I was discussing security issues recently with Karen Watterson. Karen is the editor of Pinnacle’s SQL Server Professional newsletter and author of what has become my most favorite blog (http://www.pinpub.com/sqlblog) for its volume and the sheer value of the information she posts.
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Karen was telling me that she’d just been briefed by the folks at AppSec Inc on their new (and free) SOX and FISMA policies. AppSec also posted a very good white paper by Forrester's Noel Yuhanna on their site. (Find the paper entitled "Comprehensive Database Security Requires Native DBMS Features" at http://www.appsecinc.com/news/pr/Comprehensive_Database_Security_Requires_Native_DBMS_Features_And_Third-Party_Tools.pdf).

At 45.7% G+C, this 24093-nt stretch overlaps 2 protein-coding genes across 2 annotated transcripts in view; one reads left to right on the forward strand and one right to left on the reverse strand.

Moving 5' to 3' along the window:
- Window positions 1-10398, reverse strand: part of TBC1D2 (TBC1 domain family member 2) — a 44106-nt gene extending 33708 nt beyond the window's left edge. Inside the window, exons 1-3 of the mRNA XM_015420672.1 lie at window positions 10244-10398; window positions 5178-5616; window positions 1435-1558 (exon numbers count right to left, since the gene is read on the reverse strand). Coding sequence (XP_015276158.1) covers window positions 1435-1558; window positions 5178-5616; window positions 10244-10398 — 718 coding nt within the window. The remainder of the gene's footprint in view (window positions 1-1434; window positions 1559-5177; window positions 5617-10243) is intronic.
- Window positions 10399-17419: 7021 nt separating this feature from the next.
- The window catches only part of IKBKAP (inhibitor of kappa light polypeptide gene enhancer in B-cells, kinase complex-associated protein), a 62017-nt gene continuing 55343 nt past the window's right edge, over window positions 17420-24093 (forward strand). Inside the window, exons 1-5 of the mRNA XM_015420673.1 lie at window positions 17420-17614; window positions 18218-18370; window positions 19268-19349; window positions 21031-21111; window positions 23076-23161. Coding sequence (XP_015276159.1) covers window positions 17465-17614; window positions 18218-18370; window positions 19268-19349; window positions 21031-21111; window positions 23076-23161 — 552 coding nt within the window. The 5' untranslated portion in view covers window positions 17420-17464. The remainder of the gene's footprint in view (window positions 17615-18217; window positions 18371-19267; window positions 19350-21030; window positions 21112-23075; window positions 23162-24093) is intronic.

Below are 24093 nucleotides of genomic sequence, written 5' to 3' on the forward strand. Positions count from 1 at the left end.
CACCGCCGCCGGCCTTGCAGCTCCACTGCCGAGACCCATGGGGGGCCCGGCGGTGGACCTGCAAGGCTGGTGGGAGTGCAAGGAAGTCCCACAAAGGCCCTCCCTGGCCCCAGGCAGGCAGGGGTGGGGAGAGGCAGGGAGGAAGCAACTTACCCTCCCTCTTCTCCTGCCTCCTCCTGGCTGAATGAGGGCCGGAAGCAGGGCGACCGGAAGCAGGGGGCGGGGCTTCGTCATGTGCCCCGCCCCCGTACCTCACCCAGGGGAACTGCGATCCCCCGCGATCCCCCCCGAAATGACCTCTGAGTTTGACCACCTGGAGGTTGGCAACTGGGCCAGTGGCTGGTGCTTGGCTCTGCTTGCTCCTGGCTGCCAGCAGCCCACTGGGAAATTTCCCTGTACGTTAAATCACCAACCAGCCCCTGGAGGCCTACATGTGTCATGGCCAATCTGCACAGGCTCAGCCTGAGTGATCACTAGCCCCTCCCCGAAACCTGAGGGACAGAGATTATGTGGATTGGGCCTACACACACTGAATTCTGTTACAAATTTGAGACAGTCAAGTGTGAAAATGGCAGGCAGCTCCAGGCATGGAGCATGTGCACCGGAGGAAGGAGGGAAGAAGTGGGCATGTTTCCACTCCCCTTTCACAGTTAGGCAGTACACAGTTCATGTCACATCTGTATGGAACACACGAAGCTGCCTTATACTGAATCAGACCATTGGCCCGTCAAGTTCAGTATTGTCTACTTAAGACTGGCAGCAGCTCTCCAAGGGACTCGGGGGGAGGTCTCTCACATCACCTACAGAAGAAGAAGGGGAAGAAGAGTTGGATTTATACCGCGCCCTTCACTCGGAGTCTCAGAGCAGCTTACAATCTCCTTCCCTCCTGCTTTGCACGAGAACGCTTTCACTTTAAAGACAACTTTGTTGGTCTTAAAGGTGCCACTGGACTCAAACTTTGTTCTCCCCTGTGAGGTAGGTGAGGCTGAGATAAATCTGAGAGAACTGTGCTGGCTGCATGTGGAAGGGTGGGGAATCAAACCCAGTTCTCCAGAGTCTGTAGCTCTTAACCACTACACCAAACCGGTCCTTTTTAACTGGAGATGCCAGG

In the white paper, Noel points out that security is rapidly growing in importance to database vendors such as Microsoft. He gives an interesting deposition about the state of the industry with regards to databases and their security capabilities. Later on, he concludes (much to my surprise) that third-party tools can be a big help, especially when applied to specific security issues.
SQL Server 2000 has, admittedly, weaker security than SQL Server 2005. However, I was wondering what you think of the shift in the SQL Server security model? How much do you think it will help?
Let me know what you think.